Monday’s procedural put down involving the two veterans on city council — Mayor Heather Jackson and Coun. Jeff Kohler — prompted testy exchanges on the Times-Journal website and Facebook page.
To recap, Jackson ruled Kohler out of order as he attempted to table a motion calling for city staff to obtain quotes from local contractors to renovate the second floor of the Colin McGregor Justice Building.
“Abuse of Her Highness’ power at work,” screamed one online poster.
“Kohler is a hot dogging grandstander,” was the retort from another participant.
Things got so heated, Jackson waded into the fray after disparaging remarks from an anonymous poster about her age — it’s a mystery as to what factor age played in this web war of words.
“Thanks, but I’m not even 40 yet,” reminded Jackson. “I can assure you that your paranoia is in fact just that
as there were not “stunts” pulled at anytime. Maybe instead of hiding behind your fake name you could step up and try to be supportive of this community.”
The mayor’s action was a gutsy call . . . and entirely warranted.
Why would we revisit — at additional taxpayer expense — renovations to the existing police station when this council has clearly indicated it wants to move forward.
Twice this year members have endorsed construction of a new police facility: first when they approved inclusion in Part 1 of the 2015 capital budget (with Kohler voting in favour); and again earlier Monday evening when they approved a recommendation to proceed with a bylaw to authorize borrowing up to $14.6 million for construction of a one-storey building on city-owned land adjacent to the Timken Centre.
Kohler was the lone voice of opposition to the motion. And, a complete reversal of form from 2003 in relation to the findings in a Stonewall Group report on the future of the former Northside Arena.
We’ll delve into that episode here next week.
THAT DIDN’T TAKE LONG
A month ago in this corner, we remarked how admirably members of council were engaging each other at the roll out to the new four-year term in office.
Well apparently, all is not so hunky-dory behind closed doors.
Tucked in to Monday’s council agenda is a ruling from John Maddox, the city’s integrity commissioner, on a complaint received from a councillor regarding allegations about a fellow denizen of the chambers at city hall.
The complaint dates back to Dec. 8 of last year — only the second meeting of this council, for heaven’s sake — and originated from an in-camera discussion of committee appointments.
While we will not be privy to the exact nature of the complaint, it appears to involve a message or messages exchanged between the two councillors.
As Maddox notes in his decision, “I have met with the complainant and the member of council in an effort to clearly understand and clarify the sequence of events and detail pertaining to this matter. I have also examined the messaging and spoken to the recipient of the message.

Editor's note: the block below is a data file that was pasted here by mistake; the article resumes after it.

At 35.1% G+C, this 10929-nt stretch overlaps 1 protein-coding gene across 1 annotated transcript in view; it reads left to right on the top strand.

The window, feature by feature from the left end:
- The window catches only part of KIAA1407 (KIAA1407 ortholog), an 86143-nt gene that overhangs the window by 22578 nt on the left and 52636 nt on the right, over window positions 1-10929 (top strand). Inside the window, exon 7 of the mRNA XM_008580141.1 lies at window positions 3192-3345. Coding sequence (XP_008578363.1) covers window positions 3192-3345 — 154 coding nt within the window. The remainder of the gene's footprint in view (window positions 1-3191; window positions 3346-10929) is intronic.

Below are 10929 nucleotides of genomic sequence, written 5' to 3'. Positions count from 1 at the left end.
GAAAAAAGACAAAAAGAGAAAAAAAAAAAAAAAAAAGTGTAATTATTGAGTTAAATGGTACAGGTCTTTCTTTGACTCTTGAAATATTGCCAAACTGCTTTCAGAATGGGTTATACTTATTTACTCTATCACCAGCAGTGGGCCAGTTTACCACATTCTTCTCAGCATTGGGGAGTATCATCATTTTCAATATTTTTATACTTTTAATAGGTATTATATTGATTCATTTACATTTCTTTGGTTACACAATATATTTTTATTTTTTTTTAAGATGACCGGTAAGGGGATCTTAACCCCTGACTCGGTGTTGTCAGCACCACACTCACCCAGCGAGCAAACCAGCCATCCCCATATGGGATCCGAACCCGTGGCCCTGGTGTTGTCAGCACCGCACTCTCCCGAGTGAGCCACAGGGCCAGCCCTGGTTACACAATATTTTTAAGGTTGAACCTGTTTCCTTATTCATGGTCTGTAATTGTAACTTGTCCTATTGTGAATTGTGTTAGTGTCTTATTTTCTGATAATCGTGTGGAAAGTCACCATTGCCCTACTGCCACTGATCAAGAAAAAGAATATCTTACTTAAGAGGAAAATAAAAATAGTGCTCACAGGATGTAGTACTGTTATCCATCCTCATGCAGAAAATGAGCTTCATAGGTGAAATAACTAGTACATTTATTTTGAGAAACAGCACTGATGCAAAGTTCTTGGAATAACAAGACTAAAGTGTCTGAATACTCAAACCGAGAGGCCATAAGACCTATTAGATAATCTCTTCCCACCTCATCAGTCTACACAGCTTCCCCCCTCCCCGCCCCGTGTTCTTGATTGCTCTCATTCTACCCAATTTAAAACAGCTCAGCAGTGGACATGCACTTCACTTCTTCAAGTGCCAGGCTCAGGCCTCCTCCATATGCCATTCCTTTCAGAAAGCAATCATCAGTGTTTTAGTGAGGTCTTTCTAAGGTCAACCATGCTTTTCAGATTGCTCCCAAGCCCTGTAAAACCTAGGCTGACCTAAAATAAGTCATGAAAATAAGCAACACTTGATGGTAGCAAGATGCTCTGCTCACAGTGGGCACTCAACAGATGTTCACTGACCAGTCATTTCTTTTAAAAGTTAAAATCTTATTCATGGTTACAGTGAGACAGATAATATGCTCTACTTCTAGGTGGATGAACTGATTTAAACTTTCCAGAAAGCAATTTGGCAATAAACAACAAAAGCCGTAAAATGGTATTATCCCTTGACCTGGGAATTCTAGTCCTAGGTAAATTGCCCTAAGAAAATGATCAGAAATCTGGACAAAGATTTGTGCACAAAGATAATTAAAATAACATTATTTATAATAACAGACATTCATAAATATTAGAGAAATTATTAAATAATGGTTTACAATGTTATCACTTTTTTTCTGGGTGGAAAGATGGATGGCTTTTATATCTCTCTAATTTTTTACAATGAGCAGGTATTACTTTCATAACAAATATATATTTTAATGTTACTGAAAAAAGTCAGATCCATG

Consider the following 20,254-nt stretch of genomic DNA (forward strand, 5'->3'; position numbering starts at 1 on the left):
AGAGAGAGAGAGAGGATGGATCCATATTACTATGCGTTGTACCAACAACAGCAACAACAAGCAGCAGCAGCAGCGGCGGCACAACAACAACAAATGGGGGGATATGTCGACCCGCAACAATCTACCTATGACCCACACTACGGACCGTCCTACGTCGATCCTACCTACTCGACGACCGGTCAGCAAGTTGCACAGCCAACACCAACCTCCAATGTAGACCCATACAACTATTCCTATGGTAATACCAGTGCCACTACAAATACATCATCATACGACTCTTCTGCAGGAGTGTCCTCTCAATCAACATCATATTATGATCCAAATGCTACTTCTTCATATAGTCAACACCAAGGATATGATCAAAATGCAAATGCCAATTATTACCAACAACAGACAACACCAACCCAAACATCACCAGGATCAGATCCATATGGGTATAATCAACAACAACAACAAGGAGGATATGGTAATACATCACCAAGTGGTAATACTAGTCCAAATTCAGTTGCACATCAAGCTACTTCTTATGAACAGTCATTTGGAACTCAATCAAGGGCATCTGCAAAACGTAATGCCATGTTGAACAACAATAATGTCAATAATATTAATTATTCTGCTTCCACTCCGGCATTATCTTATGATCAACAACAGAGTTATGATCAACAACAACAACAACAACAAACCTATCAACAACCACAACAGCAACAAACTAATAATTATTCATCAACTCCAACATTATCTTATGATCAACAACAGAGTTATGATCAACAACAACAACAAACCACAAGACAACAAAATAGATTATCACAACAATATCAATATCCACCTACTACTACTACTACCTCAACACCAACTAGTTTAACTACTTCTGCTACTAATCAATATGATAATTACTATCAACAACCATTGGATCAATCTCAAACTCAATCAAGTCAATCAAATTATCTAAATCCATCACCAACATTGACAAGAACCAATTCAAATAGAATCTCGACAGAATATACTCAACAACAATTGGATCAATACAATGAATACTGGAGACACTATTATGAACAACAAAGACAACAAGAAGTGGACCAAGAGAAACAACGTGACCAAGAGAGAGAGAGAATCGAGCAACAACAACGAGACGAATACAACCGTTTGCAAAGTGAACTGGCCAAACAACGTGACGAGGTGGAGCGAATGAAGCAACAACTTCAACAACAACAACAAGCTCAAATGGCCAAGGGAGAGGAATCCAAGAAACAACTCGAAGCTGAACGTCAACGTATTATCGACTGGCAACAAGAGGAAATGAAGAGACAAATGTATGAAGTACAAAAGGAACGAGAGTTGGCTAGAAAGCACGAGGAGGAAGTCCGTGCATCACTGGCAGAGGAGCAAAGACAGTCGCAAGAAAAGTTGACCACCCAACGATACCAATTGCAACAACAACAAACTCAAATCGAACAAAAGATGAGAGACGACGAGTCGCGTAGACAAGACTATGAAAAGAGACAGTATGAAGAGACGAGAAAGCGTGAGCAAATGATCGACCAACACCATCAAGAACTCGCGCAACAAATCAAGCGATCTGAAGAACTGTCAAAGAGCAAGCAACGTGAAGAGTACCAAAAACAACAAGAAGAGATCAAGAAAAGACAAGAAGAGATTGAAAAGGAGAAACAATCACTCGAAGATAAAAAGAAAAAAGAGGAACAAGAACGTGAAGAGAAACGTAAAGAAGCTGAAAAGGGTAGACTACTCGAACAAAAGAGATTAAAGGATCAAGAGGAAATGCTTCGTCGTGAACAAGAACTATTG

“The message was ‘ill-timed’ and left considerable room for interpretation.”
Maddox concludes there is not sufficient evidence to confirm a contravention of council’s code of conduct and he considers the matter closed “and hope council are able to move forward.”
Talk about the fastest penalty after the game’s opening whistle.
While we are nowhere near reaching the snarkiness level of previous councils, is this complaint a harbinger of what lies ahead?
NO BUSINESS LIKE SNOW BUSINESS
Popular in other Ontario municipalities — Kingston is a good example — Jackson this week unveiled the city’s Snow Angel program designed to partner volunteers with those in need of assistance shovelling the white stuff.
The program provides an opportunity for students looking for volunteer hours; however, any individual is welcome to volunteer.
If you are interested in this program or in receiving assistance from a Snow Angel, contact city hall at 519-631-1680 ext. 0 or email email@example.com.
OUR READERS WRITE
Jim Kaplanis of St. Thomas is a tell-it-like-it-is kind of guy and his reaction to news this week Joe Fontana will likely be able to hold on to his cushy MP pension obviously struck a nerve, prompting this note fired our way.
Jim writes, “Who said that crime doesn’t pay. Joe Fontana, former mayor of London and former cabinet minister, will still receive his pension after being found guilty of fraud and breach of trust while he was serving as a member of parliament.
“New Brunswick Conservative John Williamson introduced a bill to strip pensions from MPs or Senators convicted of criminal offences. However, after introduction of this bill was viewed by other MPs, it’s now limited to 24 specific Criminal Code offences.
“The NDP wanted to restore the original parts of the bill but the watered-down version will likely pass.”
Jim continues, “Aaron Wudrick, Canadian Tax Payers Federation Federal Director said that making the bill retroactive to cover Fontana is risky because it would be vulnerable to constitutional legal charges.
“He said MPs were concerned pensions could be revoked for an offence unrelated to their job such as drunk driving.
“Wouldn’t you think that any criminal offence, committed by an MP or MPP, should cause their pensions to be revoked.
“Any person, other than a politician, would be in jail, however Fontana gets to commit fraud and enjoy a very generous pension.”
And, one final observation from Jim, “The taxpayer helps pay for the wedding but never got an invitation.”
QUOTE OF THE WEEK
“I think we’re a society that eats too much processed food and not enough thought is put into what we eat and where it comes from.”
Cindy Bircham, a chef based in St. Thomas, at this week’s opening of the new St. Thomas Food Works Centre at Destination Church on Talbot St.
City Scope appears Saturday in the Times-Journal. Questions and comments may be emailed to firstname.lastname@example.orgFollow @ianscityscope